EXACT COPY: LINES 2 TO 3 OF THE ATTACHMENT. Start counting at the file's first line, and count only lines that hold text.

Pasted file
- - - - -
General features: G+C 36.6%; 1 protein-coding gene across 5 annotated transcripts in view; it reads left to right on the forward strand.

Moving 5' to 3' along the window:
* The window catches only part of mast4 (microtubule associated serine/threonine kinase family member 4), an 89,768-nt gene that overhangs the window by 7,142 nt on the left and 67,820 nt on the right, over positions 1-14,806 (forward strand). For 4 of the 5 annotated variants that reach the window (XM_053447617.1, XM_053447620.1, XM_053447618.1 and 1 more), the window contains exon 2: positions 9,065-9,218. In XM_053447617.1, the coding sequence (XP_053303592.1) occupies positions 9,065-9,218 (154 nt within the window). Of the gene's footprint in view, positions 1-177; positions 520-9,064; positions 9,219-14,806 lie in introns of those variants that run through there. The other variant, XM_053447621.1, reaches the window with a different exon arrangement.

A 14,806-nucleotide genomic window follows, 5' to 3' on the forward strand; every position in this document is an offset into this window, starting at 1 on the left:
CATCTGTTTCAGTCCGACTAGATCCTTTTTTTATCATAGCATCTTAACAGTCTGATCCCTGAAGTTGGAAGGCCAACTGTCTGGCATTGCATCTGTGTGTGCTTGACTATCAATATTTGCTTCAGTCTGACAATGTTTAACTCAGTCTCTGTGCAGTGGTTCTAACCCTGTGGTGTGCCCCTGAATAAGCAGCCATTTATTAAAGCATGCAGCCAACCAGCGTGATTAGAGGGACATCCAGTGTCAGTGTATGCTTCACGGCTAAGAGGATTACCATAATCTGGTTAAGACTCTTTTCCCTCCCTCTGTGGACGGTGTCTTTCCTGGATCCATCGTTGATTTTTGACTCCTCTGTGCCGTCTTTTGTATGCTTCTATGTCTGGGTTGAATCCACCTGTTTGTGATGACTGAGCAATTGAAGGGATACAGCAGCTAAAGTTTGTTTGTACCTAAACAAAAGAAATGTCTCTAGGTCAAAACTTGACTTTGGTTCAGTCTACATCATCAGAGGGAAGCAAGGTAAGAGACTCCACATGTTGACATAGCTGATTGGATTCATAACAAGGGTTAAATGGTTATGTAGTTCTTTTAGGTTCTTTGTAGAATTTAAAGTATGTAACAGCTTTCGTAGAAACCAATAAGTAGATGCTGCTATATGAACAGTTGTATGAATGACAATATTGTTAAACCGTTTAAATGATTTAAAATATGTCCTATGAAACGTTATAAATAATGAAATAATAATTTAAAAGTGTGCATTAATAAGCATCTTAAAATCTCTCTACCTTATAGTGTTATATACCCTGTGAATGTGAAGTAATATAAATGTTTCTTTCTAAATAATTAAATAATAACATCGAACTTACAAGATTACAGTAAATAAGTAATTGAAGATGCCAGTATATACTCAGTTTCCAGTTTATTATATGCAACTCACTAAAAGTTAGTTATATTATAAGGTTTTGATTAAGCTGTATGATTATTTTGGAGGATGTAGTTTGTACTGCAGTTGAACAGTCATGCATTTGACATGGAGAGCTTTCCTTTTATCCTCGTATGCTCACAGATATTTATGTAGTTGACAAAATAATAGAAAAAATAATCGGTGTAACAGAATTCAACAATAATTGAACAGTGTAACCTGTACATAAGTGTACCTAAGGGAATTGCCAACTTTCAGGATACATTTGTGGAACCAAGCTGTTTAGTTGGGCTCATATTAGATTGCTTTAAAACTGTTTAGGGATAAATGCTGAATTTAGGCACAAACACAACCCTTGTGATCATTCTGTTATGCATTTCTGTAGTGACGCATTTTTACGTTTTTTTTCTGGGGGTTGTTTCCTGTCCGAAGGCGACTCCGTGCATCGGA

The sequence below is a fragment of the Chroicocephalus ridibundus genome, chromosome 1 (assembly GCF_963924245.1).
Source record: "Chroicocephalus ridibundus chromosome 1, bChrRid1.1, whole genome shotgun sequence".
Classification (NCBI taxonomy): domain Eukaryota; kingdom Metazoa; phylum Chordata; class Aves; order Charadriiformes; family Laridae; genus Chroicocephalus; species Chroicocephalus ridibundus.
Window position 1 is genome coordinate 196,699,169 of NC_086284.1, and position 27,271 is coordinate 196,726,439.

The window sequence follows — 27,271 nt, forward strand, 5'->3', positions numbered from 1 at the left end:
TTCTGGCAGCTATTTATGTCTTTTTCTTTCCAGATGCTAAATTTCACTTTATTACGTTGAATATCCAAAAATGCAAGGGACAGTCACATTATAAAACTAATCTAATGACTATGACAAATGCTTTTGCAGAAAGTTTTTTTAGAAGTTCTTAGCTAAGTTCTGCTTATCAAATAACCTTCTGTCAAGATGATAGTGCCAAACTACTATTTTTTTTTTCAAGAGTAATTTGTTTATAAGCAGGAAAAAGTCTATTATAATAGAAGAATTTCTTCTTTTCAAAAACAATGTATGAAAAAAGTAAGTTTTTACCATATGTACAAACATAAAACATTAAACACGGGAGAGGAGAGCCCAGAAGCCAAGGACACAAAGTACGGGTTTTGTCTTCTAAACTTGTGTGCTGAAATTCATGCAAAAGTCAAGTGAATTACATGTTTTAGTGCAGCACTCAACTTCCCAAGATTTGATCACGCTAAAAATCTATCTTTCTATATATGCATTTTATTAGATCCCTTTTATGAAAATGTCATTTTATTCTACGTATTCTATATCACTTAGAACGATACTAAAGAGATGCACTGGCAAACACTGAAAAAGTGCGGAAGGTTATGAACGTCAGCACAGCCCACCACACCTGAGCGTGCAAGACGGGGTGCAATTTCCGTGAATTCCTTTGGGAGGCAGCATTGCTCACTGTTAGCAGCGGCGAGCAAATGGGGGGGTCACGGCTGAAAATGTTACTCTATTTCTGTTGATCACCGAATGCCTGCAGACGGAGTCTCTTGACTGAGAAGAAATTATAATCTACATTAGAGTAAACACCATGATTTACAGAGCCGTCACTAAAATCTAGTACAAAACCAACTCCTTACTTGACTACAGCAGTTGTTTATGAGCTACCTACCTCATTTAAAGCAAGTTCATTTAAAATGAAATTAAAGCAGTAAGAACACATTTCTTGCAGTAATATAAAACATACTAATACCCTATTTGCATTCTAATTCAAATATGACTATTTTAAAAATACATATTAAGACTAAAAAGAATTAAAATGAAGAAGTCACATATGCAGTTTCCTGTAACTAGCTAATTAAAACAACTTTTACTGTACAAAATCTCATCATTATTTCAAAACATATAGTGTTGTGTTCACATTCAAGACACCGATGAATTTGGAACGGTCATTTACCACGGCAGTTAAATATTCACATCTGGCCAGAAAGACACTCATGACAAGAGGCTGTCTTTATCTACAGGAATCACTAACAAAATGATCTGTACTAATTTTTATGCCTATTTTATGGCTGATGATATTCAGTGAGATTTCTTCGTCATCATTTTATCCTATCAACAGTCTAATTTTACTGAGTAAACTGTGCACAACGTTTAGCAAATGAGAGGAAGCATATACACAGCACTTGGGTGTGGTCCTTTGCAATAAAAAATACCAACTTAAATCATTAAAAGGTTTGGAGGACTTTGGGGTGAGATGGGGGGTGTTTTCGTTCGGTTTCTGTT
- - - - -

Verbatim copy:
Moving 5' to 3' along the window:
* The window catches only part of mast4 (microtubule associated serine/threonine kinase family member 4), an 89,768-nt gene that overhangs the window by 7,142 nt on the left and 67,820 nt on the right, over positions 1-14,806 (forward strand). For 4 of the 5 annotated variants that reach the window (XM_053447617.1, XM_053447620.1, XM_053447618.1 and 1 more), the window contains exon 2: positions 9,065-9,218. In XM_053447617.1, the coding sequence (XP_053303592.1) occupies positions 9,065-9,218 (154 nt within the window). Of the gene's footprint in view, positions 1-177; positions 520-9,064; positions 9,219-14,806 lie in introns of those variants that run through there. The other variant, XM_053447621.1, reaches the window with a different exon arrangement.